Where to Sample Tuscany’s Top Wines

070321_ristorante_oltre_ol_giardino.itF.jpgTuscany isn’t the place for a jam-packed itinerary. One of the greatest pleasures here is indulging in rustic hedonism, marked by long lunches and show-stopping sunsets. And nothing fuels day-long lazing like a sturdy, delicious local red wine. Here are three of our favorite wines and the best places in Tuscany to enjoy them.

Chianti

The name Chianti evokes Tuscany as readily as gondolas evoke Venice, but if you think Chianti is about straw-covered jugs and deadly headaches, think again. This firm, full-bodied wine pressed from mostly Sangiovese grapes is the region’s most popular, and it’s easy to taste why.

For a glass: By trade, Dario Cecchini is a butcher, but his Antica Macelleria Cecchini is not your typical butcher shop. Opera plays in the background; sometimes customers sing along. Dario quotes Dante as he offers up a luscious slice of preserved meat. His shop has been in the family since the late 1700s. His grandmother is responsible for Dario’s habit of offering wine to his customers. “She said a glass of wine brings people together, and I like to bring people together.” Via XX Luglio 11, Panzano. 055/852020.

For a bottle: Oltre il Giardino is an ancient stone farmhouse that has been converted into a cozy dining area with a large terrace and spectacular views of the valley. Terra-cotta-color walls and simple wood tables provide the background for very tasty Tuscan food. Peposo (a beef stew laced with black pepper) is particularly piquant, the tagliatelle sul piccione (with a delicate squab sauce) delightfully fragrant. The wine list is particularly strong on the local variety, which in this case is Chianti Classico. Piazza G. Bucciarelli 42, Panzano. 055/852828.

Brunello di Montalcino

070321_stock_giovanni_rinaldi_MontalcinoF.jpgThis Italian red comes from the medieval hill town of Montalcino, 25 miles south of Siena. Brunello, from the Sangiovese grape, is regarded as one of Italy’s finest wines, sharing that designation with Piedmont’s Barolo. It’s a dry, potent, showy wine aged for a total of four years, including two years in wooden barrels. The 2001 vintage is generally considered to be some of the best Brunello in recent memory, so look out for it when you’re in Tuscany.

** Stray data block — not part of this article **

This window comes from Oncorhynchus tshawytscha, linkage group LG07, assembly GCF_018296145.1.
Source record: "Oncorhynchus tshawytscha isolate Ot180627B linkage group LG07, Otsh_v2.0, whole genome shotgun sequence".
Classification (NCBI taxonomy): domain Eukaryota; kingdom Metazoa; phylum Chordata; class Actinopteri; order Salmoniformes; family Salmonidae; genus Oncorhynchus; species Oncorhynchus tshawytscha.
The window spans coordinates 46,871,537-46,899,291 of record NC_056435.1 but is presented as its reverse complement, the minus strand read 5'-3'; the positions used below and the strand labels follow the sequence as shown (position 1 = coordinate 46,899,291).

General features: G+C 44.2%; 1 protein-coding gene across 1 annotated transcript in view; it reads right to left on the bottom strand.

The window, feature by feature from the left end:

For a glass: In the very heart of Montalcino’s centro storico is Alle Logge, a sophisticated wine bar where selections by the glass always include a significant Brunello. Piazza del Popolo, 0577/846186.

The 14th-century La Fortezza has a tower you can climb and an enoteca for tasting Brunellos. Admission costs £3.50. Via Panfilo dell’Oca, 0577/849211 (Closed November through March).

A Montalcino winery worth visiting is Fattoria dei Barbi e del Casato. The cellars date back to the 17th century. Località Podernuovi, 0577/841200

For a bottle: One of Italy’s renowned chefs, Roberto Minnetti, abandoned his highly successful restaurant in Rome and opened Poggio Antico, in the country outside Montalcino. Now he and his wife, Patrizia, serve Tuscan cuisine masterfully interpreted by Roberto in a relaxed but regal dining room with arches and beam ceilings. The seasonal menu includes pappardelle al ragù di agnello (flat wide noodles in a lamb sauce) and venison in a sweet-and-sour sauce. Località I Poggi, 2.5 miles southwest of Montalcino on the road to Grosseto, 0577/849200.

Vino Nobile di Montepulciano

Perched high on a hilltop 40 miles southeast of Siena, Montepulciano is made up of a cluster of Renaissance buildings set within a circle of cypress trees. The town’s winemaking tradition dates to the Etruscans, who were turning grapes into glory even before the days of ancient Rome. Vino Nobile di Montepulciano, the “Noble Wine,” gained its title by virtue of royal patronage. In 1669, England’s William III sent a delegation to procure the highly regarded wine, which packs more of a punch than most chiantis, both in flavor and alcohol content.070321_LocandadellAmorosa2F.jpg

For a glass: Locanda dell’Amorosa, a 14th-century hamlet with its own chapel, has been transformed into a romantic, refined country inn with a great wine bar. The restaurant, set in what were once the horse stables, has candlelit tables, stone walls, and a menu grounded in Tuscan classics that pair perfectly with Vino Nobile. Località Amorosa west of Valdichiana exit off A1, 53048 Sinalunga, 11 miles north of Montepulciano, 0577/677211.

For a bottle: You might be tempted to walk by La Grotta’s innocuous entrance across the street from the Tempio di San Biagio (Church of San Biagio). Don’t — the food is fantastic. The tagliolini con carciofi e rigatino (thin noodles with artichokes and bacon) is superb, as is the tagliatelle di grano saraceno con asparagi e zucchine (with asparagus and zucchini). Follow with any of the wonderful secondi, and wash it down with the local wine, which just happens to be one of Italy’s finest. Località San Biagio, 0578/757479.

Photo credits: (1) Photo courtesy Oltre il Giardino; (2) ©Istockphoto/ Giovanni Rinaldi; (3) Photo courtesy of Locanda della Amorosa.

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